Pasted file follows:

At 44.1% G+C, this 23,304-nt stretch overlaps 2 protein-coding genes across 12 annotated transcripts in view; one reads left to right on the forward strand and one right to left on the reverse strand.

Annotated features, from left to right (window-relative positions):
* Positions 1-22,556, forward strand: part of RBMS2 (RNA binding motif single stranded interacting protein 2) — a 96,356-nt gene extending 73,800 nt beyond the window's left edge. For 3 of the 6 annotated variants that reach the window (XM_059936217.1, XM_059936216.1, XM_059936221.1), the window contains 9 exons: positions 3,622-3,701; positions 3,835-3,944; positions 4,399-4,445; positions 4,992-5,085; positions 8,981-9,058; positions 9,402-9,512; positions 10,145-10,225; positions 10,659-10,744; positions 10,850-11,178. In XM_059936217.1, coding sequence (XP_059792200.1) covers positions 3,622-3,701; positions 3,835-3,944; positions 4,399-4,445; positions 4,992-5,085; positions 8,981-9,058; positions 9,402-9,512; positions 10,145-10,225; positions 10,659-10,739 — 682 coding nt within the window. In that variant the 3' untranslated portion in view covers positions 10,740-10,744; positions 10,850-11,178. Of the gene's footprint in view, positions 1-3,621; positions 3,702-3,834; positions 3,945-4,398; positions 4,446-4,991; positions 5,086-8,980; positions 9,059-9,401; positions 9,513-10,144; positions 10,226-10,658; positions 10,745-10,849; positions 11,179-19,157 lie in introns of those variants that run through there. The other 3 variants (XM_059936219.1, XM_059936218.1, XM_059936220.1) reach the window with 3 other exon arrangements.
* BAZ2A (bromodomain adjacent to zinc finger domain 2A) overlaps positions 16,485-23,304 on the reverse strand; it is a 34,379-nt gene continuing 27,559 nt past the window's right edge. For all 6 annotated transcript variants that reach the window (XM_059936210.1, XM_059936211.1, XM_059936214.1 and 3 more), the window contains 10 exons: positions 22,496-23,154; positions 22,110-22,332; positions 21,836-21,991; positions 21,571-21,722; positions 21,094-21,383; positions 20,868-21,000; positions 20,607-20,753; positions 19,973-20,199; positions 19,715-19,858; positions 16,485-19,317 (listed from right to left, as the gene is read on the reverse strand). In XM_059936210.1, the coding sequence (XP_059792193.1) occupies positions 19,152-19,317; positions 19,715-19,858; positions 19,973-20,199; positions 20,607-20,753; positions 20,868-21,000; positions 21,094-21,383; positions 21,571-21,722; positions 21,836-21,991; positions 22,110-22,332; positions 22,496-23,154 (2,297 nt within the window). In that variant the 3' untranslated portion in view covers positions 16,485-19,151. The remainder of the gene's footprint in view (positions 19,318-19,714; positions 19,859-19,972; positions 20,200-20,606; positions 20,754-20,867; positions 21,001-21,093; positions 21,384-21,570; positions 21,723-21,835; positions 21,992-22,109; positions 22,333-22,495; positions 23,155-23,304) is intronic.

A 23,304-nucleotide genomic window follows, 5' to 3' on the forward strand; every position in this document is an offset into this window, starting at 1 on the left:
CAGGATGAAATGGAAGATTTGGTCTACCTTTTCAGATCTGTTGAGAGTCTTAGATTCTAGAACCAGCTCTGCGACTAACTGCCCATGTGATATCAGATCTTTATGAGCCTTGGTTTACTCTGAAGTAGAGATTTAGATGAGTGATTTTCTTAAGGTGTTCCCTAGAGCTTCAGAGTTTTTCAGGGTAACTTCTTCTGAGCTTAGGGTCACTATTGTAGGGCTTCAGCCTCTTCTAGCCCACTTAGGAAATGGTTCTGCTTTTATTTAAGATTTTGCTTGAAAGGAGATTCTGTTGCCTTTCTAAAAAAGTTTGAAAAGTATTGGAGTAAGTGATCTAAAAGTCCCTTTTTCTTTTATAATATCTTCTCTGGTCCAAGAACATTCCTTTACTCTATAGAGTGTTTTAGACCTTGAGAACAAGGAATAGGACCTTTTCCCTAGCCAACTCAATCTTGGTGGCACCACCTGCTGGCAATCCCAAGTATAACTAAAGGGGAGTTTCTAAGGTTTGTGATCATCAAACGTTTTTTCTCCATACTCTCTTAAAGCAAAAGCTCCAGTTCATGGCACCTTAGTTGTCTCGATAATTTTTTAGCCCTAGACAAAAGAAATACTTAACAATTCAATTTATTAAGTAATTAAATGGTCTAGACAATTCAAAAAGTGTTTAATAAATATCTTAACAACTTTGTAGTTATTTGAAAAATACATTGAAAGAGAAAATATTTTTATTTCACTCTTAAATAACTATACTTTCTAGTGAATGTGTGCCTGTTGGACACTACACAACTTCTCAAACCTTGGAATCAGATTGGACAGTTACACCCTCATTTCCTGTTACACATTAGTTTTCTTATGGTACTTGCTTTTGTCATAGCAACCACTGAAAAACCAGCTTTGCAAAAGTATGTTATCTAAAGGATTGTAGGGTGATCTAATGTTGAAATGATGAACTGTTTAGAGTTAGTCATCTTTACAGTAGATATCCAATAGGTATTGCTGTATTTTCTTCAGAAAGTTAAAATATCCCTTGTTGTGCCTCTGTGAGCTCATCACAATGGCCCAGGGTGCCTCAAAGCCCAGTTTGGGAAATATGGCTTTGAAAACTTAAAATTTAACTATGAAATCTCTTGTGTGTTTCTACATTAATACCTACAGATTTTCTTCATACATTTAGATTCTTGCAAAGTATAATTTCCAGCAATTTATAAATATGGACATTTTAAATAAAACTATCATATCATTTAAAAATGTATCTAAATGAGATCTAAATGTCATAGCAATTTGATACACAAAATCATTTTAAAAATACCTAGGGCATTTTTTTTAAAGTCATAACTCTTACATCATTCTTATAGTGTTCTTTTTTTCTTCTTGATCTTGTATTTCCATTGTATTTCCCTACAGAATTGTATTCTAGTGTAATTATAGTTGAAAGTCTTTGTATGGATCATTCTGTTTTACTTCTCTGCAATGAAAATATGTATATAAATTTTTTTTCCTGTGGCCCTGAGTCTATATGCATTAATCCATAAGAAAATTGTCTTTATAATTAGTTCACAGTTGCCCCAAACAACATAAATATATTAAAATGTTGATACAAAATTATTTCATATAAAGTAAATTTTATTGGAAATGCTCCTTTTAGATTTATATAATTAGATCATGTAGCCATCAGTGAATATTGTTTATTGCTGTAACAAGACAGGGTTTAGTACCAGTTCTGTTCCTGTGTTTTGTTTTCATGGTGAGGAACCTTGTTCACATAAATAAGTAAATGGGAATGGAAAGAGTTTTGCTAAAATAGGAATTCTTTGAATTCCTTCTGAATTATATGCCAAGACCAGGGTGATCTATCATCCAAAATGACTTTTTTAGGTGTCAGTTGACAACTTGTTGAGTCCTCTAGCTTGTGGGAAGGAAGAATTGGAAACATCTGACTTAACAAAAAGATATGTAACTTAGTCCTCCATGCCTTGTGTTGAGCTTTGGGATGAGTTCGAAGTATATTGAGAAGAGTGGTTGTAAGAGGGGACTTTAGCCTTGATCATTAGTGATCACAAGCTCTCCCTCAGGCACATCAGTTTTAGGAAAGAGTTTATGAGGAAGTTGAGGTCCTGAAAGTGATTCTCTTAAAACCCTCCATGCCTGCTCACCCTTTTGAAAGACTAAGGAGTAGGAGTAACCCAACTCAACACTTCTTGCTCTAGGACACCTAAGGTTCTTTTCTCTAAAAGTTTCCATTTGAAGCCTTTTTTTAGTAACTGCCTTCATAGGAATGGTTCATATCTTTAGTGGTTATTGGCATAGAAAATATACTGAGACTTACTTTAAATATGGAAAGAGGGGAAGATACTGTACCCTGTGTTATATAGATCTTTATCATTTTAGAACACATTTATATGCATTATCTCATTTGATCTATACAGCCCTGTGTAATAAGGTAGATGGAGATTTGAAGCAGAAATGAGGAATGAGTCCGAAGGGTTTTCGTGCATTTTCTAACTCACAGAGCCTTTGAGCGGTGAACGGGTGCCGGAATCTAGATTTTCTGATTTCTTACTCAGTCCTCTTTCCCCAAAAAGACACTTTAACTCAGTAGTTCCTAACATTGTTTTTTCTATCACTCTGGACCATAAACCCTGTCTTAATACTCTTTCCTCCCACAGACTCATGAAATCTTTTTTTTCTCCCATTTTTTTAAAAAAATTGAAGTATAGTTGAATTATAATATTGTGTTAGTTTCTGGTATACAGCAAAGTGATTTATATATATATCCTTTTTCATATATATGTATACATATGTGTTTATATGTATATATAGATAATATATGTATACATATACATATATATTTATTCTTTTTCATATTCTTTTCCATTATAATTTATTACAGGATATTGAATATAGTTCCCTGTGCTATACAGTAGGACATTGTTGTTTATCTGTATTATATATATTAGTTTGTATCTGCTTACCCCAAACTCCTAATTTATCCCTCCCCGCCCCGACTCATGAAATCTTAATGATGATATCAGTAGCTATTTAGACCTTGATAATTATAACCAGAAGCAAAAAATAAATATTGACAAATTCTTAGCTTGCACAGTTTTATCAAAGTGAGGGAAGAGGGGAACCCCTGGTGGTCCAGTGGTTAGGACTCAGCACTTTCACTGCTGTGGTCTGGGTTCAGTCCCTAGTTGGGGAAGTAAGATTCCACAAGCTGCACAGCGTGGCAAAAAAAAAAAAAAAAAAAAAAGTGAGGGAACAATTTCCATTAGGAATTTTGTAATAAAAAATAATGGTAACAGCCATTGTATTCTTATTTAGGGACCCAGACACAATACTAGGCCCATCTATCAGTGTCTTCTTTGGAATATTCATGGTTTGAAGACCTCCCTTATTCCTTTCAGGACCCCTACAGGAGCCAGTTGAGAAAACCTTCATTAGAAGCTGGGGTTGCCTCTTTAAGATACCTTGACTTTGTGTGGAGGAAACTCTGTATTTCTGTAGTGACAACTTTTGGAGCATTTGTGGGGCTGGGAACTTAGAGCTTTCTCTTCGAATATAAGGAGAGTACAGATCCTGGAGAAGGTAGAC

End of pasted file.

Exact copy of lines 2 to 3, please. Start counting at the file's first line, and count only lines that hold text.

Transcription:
Annotated features, from left to right (window-relative positions):
* Positions 1-22,556, forward strand: part of RBMS2 (RNA binding motif single stranded interacting protein 2) — a 96,356-nt gene extending 73,800 nt beyond the window's left edge. For 3 of the 6 annotated variants that reach the window (XM_059936217.1, XM_059936216.1, XM_059936221.1), the window contains 9 exons: positions 3,622-3,701; positions 3,835-3,944; positions 4,399-4,445; positions 4,992-5,085; positions 8,981-9,058; positions 9,402-9,512; positions 10,145-10,225; positions 10,659-10,744; positions 10,850-11,178. In XM_059936217.1, coding sequence (XP_059792200.1) covers positions 3,622-3,701; positions 3,835-3,944; positions 4,399-4,445; positions 4,992-5,085; positions 8,981-9,058; positions 9,402-9,512; positions 10,145-10,225; positions 10,659-10,739 — 682 coding nt within the window. In that variant the 3' untranslated portion in view covers positions 10,740-10,744; positions 10,850-11,178. Of the gene's footprint in view, positions 1-3,621; positions 3,702-3,834; positions 3,945-4,398; positions 4,446-4,991; positions 5,086-8,980; positions 9,059-9,401; positions 9,513-10,144; positions 10,226-10,658; positions 10,745-10,849; positions 11,179-19,157 lie in introns of those variants that run through there. The other 3 variants (XM_059936219.1, XM_059936218.1, XM_059936220.1) reach the window with 3 other exon arrangements.